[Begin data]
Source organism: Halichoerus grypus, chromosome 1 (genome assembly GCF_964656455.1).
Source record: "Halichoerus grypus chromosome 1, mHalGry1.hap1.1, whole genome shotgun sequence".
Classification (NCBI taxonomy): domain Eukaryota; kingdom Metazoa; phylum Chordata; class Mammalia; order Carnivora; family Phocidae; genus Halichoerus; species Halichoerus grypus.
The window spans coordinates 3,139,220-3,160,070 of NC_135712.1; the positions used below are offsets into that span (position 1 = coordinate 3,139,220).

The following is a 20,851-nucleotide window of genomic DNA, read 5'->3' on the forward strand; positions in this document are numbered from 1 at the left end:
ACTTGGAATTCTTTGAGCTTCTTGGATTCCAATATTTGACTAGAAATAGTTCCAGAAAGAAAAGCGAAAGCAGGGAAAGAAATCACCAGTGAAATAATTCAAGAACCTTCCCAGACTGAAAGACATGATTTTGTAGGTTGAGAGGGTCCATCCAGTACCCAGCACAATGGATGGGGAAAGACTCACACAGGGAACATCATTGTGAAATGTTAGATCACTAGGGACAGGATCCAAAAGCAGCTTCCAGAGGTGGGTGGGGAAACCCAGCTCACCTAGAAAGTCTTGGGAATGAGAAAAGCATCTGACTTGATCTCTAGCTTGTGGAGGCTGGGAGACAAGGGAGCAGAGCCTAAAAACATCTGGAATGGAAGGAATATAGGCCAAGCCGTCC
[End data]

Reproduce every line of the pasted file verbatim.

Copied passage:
Source organism: Halichoerus grypus, chromosome 1 (genome assembly GCF_964656455.1).
Source record: "Halichoerus grypus chromosome 1, mHalGry1.hap1.1, whole genome shotgun sequence".
Classification (NCBI taxonomy): domain Eukaryota; kingdom Metazoa; phylum Chordata; class Mammalia; order Carnivora; family Phocidae; genus Halichoerus; species Halichoerus grypus.
The window spans coordinates 3,139,220-3,160,070 of NC_135712.1; the positions used below are offsets into that span (position 1 = coordinate 3,139,220).

The following is a 20,851-nucleotide window of genomic DNA, read 5'->3' on the forward strand; positions in this document are numbered from 1 at the left end:
ACTTGGAATTCTTTGAGCTTCTTGGATTCCAATATTTGACTAGAAATAGTTCCAGAAAGAAAAGCGAAAGCAGGGAAAGAAATCACCAGTGAAATAATTCAAGAACCTTCCCAGACTGAAAGACATGATTTTGTAGGTTGAGAGGGTCCATCCAGTACCCAGCACAATGGATGGGGAAAGACTCACACAGGGAACATCATTGTGAAATGTTAGATCACTAGGGACAGGATCCAAAAGCAGCTTCCAGAGGTGGGTGGGGAAACCCAGCTCACCTAGAAAGTCTTGGGAATGAGAAAAGCATCTGACTTGATCTCTAGCTTGTGGAGGCTGGGAGACAAGGGAGCAGAGCCTAAAAACATCTGGAATGGAAGGAATATAGGCCAAGCCGTCC